It needs recalling that similar sentiments were expressed by the Air Chief himself late last year and repeated at Adampur in July 2018 (and New Delhi in September, see following report). Clearly, the IAF leadership appears concerned that this public slugfest is having an adverse impact not just on the morale of the service, but their confidence in the professional integrity of its leadership as well.
Unknown to those who sally forth daily
in TV studios and the mass media (and more importantly their minders), what has been a strategic step forward in the modernisation and strengthening of Indian air power is unfortunately turning out to be unsettling and self-defeating. If combat pilots “on the otherside” of our northern and western frontiers are chuckling, and our French counterparts in Gwalior embarrassed, we have only our domestic politics to blame.
As if to remind the nation of the dire
straits that the IAF finds itself in flying obsolete platforms amidst declining combat force levels, the IAF has in the last three months, lost two MiG-27s, one MiG-21 and two Jaguars with the sad loss of some lives. A cruel reminder of the strains of keeping up force levels. Unmindful, the sterile debate rages on, demonstrating that political one-up-manship means far more to our democracy than the operational capability and safety of our armed forces.
Ironically, even as the government is being accused of favouring a certain private offset partner, the Tata Advanced Systems and Lockheed-Martin Corp have announced an agreement whereby Tatas will manufacture in Hyderabad wings for all future Lockheed F-16 customers. This should have been a matter of much jubilation for our make-in-India efforts. Instead, since Lockheed are also amongst the potential bidders for the new IAF tender, they have been defensive and actually declared that this agreement is not contingent on the success or otherwise of that bid ! Clearly, international weapon system suppliers are ever mindful of having not only to compete in the technical and commercial domains, but in India’s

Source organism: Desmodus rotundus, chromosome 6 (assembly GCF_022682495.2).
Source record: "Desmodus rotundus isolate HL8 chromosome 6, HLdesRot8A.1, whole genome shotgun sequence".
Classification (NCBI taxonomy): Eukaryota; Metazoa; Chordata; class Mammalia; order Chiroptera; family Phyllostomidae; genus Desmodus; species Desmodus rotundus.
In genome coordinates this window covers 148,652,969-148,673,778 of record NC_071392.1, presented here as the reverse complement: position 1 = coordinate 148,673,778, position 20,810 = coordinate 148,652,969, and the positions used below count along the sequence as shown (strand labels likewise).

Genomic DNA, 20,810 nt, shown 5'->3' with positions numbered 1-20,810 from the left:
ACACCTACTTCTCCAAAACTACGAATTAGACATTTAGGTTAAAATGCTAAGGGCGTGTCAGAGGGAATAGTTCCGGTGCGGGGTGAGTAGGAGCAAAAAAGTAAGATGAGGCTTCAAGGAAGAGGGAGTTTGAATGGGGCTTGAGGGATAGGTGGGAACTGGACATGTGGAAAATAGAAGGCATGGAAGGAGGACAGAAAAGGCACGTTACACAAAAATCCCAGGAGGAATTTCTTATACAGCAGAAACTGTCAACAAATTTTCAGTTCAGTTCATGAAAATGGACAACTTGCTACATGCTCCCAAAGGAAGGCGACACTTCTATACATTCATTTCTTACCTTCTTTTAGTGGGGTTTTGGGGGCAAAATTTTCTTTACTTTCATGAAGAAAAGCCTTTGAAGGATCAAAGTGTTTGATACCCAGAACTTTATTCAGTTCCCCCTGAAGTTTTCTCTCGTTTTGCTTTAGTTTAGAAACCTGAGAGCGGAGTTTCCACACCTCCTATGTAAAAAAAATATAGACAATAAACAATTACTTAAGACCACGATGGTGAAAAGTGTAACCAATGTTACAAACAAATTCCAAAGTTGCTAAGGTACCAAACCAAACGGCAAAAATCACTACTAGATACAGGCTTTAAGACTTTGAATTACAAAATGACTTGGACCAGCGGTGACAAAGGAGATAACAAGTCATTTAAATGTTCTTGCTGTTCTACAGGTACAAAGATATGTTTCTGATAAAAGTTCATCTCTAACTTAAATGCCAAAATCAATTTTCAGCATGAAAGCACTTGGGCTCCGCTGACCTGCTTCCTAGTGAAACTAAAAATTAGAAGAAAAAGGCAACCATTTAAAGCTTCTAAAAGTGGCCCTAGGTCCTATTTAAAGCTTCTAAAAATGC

political minefield as well ! The price issue is a red herring and for cost comparisons to be meaningful, must be based on the total system cost on a like-to-like basis. This would need a detailed cost benefit analysis by a body of specialists, who would still be left guessing about weighing operational value which is not readily quantifiable monetarily. One example is the commitment to providing product support for two years ensuring 85% fleet availability in the IAF’s operating conditions. No one has ever, including HAL, ever committed to such an in-service operational fleet availability.
The current DPP gives foreign companies
complete freedom to choose their Indian
Offset Partners and, over the years, many
aircraft procurement programmes have
involved offset programmes. These include the C-17 Globemaster, Mirage 2000 upgrade, Pilatus PC-7 basic trainer and
the C-130 Hercules amongst others. The
corresponding Indian offset entities include the likes of DRDO, HAL, Tata Advanced Systems, Mahindras and many others.
Mercifully, never has the integrity of these come under question and progressively both the public and private sector are taking the country forward towards self-reliance in the defence field. An effort to derail this initiative will certainly undermine progres